Posted by: Kathy Temean | December 8, 2012

Illustrator Saturday – Juana Martinez-Neal


Juana Martinez-Neal was born in Lima, Peru and has been illustrating since she was 16 years old. Juana was awarded the Illustrator Mentorship in 2011 by the Society of Children’s Books Writers and Illustrators (SCWBWI).

In summer 2012, she was awarded the prestigious SCBWI Portfolio Award Grand Prize. Juana has illustrated for educational publishers including McGraw-Hill and Capstone Publishers, as well as Cricket Magazine Group and Nestle, Inc. Juana attended the Pontificia Universidad Catolica del Peru – School of Fine Arts.

In 1995, she moved to the United States and now lives with her young family in Scottsdale, Arizona.

Here is Juana talking about her process.


While I’m working on my books, I always keep books open on a lay out area that I have next to my table. I had books illustrated by Ana Juan, Rebecca Dautremer and Yuyi Morales while I was illustrating “Dana’s Trip”.


I hang completed pieces in front of my table. My bookshelves get covered with artwork, too. I look at the work while I’m painting and I’m always finding something to tweak after a couple of days of completing a piece.


Final Sketch for “Three Little Pigs” included in the 2013 Storybook Brushes Wall Calendar.


I always do my tweaks the old-fashioned way: tracing paper over sketches.


Detail of “Three Little Pigs” while still in process on finishing the piece.


 Final Illustration “Three Little Pigs” included in the 2013 Storybook Brushes Wall Calendar.


A little bit of how I work: I start by transferring my sketch to the acrylic paper. I continue by laying out paper with matte medium to create my textures until I feel it is just right. After I let it dry, I start painting. I use acrylics.


I paint with layers and keep adding details as I am getting the different areas done.


As I’m working, I refer to my final sketch. I also hang the illustrations as I complete them in front of me. It’s my way to keep a the color palette and characters consistent throughout the book.


You attended Pontificia Universidad Catolica del Peru – School of Fine Arts, before moving to the United States. Could you tell us a little bit about the school and some of the classes you took?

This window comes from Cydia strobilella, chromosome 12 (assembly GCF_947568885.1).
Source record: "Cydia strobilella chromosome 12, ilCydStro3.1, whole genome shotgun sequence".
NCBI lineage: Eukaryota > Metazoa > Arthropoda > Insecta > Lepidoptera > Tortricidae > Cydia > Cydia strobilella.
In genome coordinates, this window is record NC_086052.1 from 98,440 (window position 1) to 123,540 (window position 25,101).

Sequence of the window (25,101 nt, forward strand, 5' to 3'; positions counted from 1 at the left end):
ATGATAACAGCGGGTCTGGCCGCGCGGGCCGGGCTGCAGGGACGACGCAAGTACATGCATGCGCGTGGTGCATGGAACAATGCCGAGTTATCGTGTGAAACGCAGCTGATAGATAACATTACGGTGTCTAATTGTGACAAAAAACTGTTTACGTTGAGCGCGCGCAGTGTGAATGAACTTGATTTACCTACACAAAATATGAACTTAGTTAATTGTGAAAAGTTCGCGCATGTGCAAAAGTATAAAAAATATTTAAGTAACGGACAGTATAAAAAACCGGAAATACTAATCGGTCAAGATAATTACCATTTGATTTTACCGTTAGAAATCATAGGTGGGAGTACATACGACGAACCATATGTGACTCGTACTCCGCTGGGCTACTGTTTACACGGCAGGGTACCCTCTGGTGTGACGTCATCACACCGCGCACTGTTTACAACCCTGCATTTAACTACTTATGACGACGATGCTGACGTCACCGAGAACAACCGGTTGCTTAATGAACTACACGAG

Back when I attended the School of Arts at PUCP in the early 90’s, it was a 6-year art school. The first 2 years were core art classes. You had to take composition, life drawing, sculpture, intaglio, serigraphy, woodcut, perspective, and more. You also took classes like Art History, Anatomy, Mathematics, Psycology, etc. Years 3 and 4 were Specialty years. You chose between the 5 specialties: Painting, Sculpture, Printmaking, Graphic Design or Industrial Design. Classes focused on your specialty. The last 2 years were Studio years, mainly focused on developing your work and style.


Interior art from “Dana’s Trip” published by Kalimat November 7, 2012.


Do you feel your experience at the college helped develop your style?

Attending art school gave me the art concepts that I used until today. I think attending art school is invaluable.

Have you taken any art classes, since you moved to the US?

Yes, I have taken classes at various colleges, institutes and art centers. I’ve taken from linoleum printmaking, mixed-media techniques and dark room photography; to more software oriented classes like Photoshop and Illustrator at UCLA extension back when I lived in LA.

My goal is to take at least 1 workshop a year. More if time and deadlines allow me. I believe that every class gives me tools that I can apply to my illustration, mixed media work. Plus it takes my mind away from my regular work.


What was your first book?

My first book was a “The Wall”.


How did you get that contract?

“The Wall” was a collaborative book written by several authors from the Phoenix’s Writers Club. “The Wall” was a chapter book and they needed black and white interior illustration plus a cover. This was back in January of 2006, I was just getting back to children’s illustration.


The Wall was published by Neelie Publishing Who is Neelie Publishing? I see they are in Arizona. Is that how you connected with them?

Neelie Publishing is a small publishing house in Arizona. Eileen Birin is the author that runs it and she uses Neelie to publish her books. Eileen was one of the authors from “The Wall”.